The Instagram videos above also give short shrift to a hard-to-fathom reality of Invisible Text: any suspicious party looking at your phone will be very aware that you have an app called “Invisible Text” installed. That person, in the DOOMSDAY SCENARIO of unchaperoned access to your device, will know you have willfully installed a text messaging application that self-deletes messages, may be able to see your “contacts” if you don’t “lock” the app, but won’t know the content of any texts you’ve been sending, or to which contacts you’ve been sending them. In the event you have taken the “lock” precaution, they will know you have locked an app called “Invisible Text.” Does this even solve a problem? Circumstantial evidence isn’t as incriminating as direct evidence, to be sure, but hopefully humans around the world aren’t attempting to conduct relationships like they would a murder trial.

Imagine the real-life application: a man believes a woman is sending text messages which violate his trust. He looks at her phone. She has installed an app called Invisible Text. “Whoops! Nothing to see here, everything seems to be above board! I feel a high degree of guilt for my unfounded conclusion.”

Sociopathic disregard for the feelings of others aside, Gilbert’s hack marketing message seems to imply that Invisible Text is meant to appeal to both men and women.* Progressive! Seriously, we’re at a place with Gilbert Arenas where we should just be glad his infidelity app doesn’t cater exclusively to men. It wouldn’t be all that surprising, given his public misogyny, a pathetic history of Twitter avatars conjuring and conflating genitalia, unrequited affection after unilaterally meaningless sex, prostitutes, girls abandoning education to be exotic dancers, and a series of memes that would put Kevin Seraphin’s worst “Bitches Be Like” efforts to shame.**

For now, the world belongs to Invisible Text and several other apps with better reviews that provide the same service. While Invisible Text is not the first, nor the best executed, application of its kind, it is backed by a former Washington Wizard, so there’s that. Impossible is nothing, as some are fond of saying.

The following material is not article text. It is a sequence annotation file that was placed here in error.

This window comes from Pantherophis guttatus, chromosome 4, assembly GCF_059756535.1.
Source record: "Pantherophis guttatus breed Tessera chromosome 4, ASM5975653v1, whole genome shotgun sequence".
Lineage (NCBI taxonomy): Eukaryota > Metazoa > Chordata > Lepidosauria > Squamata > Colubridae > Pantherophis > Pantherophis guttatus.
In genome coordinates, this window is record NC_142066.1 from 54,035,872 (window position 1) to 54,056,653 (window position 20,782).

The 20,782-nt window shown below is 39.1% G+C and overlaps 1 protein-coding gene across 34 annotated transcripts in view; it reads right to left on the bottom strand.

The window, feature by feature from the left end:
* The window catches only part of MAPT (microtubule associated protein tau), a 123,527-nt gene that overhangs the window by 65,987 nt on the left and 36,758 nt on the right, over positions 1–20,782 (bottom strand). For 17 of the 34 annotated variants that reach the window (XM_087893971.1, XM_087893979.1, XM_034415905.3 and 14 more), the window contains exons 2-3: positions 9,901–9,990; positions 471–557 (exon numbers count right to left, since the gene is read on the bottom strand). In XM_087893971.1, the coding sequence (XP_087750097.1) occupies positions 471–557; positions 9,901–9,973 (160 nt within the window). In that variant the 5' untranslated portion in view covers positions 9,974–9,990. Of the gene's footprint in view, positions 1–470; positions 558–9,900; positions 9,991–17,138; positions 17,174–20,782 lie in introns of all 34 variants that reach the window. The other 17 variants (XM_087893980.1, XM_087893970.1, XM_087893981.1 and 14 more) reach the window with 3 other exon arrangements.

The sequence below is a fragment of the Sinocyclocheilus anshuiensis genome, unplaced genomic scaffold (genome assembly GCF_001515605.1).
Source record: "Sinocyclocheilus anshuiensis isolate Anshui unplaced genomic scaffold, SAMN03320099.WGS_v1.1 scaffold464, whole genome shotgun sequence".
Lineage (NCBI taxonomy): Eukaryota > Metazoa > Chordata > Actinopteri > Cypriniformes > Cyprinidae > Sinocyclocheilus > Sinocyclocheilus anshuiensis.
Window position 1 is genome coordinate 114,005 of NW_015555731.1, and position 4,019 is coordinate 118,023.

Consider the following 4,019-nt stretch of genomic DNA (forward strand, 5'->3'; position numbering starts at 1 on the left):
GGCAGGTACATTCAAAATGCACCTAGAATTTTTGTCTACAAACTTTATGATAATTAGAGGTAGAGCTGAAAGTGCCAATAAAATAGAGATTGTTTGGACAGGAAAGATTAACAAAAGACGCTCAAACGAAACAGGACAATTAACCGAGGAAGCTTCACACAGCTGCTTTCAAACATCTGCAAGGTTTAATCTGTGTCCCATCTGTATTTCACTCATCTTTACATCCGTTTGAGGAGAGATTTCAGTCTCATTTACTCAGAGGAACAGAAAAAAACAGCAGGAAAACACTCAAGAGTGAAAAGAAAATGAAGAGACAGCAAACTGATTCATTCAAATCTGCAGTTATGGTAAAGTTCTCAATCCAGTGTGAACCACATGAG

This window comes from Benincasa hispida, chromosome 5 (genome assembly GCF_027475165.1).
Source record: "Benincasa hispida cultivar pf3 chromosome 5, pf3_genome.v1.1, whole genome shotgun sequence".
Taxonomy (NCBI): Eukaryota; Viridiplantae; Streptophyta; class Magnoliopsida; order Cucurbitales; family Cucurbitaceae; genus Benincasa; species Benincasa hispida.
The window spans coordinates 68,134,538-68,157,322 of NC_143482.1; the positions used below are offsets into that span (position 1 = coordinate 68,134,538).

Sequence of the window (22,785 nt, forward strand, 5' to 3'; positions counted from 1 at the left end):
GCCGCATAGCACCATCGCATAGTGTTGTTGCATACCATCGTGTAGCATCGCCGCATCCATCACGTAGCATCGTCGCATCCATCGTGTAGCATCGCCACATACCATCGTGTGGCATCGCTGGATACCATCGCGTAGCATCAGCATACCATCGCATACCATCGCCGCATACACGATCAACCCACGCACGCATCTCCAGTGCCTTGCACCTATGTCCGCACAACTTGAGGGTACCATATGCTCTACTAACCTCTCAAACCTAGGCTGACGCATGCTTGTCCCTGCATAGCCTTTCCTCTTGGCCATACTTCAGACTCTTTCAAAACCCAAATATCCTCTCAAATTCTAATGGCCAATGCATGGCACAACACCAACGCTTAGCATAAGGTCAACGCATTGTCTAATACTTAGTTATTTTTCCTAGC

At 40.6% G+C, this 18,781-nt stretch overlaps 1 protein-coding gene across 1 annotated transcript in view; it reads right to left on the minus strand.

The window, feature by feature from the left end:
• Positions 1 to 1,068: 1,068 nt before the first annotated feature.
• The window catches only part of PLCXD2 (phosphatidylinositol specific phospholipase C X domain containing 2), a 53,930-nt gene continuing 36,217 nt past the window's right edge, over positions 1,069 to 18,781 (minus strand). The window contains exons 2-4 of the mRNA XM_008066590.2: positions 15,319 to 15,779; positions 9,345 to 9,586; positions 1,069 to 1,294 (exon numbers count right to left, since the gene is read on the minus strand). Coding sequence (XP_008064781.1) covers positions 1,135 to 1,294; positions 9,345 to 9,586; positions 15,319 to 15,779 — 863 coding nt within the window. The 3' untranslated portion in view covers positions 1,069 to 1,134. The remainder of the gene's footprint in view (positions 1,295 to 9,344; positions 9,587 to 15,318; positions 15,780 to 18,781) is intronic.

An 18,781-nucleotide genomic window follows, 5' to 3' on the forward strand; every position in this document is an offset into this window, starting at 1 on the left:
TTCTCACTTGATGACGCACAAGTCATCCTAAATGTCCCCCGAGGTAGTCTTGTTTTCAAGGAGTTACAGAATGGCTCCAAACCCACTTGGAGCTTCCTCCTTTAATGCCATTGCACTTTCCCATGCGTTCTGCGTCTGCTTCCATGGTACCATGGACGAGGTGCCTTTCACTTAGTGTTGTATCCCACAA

Or perhaps Gilly’s two-bits ads are disingenuous, and he was inspired to invest in this application after prosecutors pulled his non-invisible texts attempting to feed a cover-up story to a teammate during the NBA’s investigation into Gungate.

Gilly, no!

Gilly, no!

Where were you when Gil needed you most, Invisible Text? Still a furtive twinkle in your creator’s eye, no doubt.

It is not lost on anyone that Gilbert’s attempted subversion was partially about taking the heat for a teammate, or that Arenas regularly gives away and mails sneakers to fans, or that he gave away (at personal expense) his jersey after every pre-Gungate game with the Wizards. There was, and most likely still is, much to like about young Gilbert outside of his basketballing. Celebrities, they’re as complicated as us! No attempt to pin Arenas down like a dead butterfly on a lepidopterist’s table or to psychoanalyze the former star will be made here; that’s already been done to significant effect by Esquire and Gilbert Arenas’s beard circa 2010. See also: Sean Fagan’s brilliant “goodbye” to the Wizards of the mid-aughts.

Suspect rumors of an attempted return to the NBA continue to swirl. If a team is dying to sign Gilbert Arenas, this business venture won’t (and shouldn’t) stop them from doing so. But this is not about Gilbert’s comeback. It’s about what Gilbert is doing. He is doing an app called “Invisible Text,” and his tragic username is “peopleschamp.”


*The app’s founder, Dez White, happens to be a woman, and her name was featured recently in an AP article about the “push to get girls into computer sciences,” which is a noble push.

**(Side note: this serves as notice for my pending “Invisible Tweet” copyright, trademark, patent, EVERYTHING…the streets, or at least the aforementioned NBA players plus J.R. Smith, need this counter-intuitive app.)

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Conor Dirks
Reporter / Writer / Co-Editor at TAI
Conor has been with TAI since 2012, and aids in the seamless editorial process that brings you the kind of high-octane blogging you have come to expect from this rad website. The Wizards have been an assiduous companion throughout his years on the cosmic waiver wire. He lives in D.C. and is day-to-day.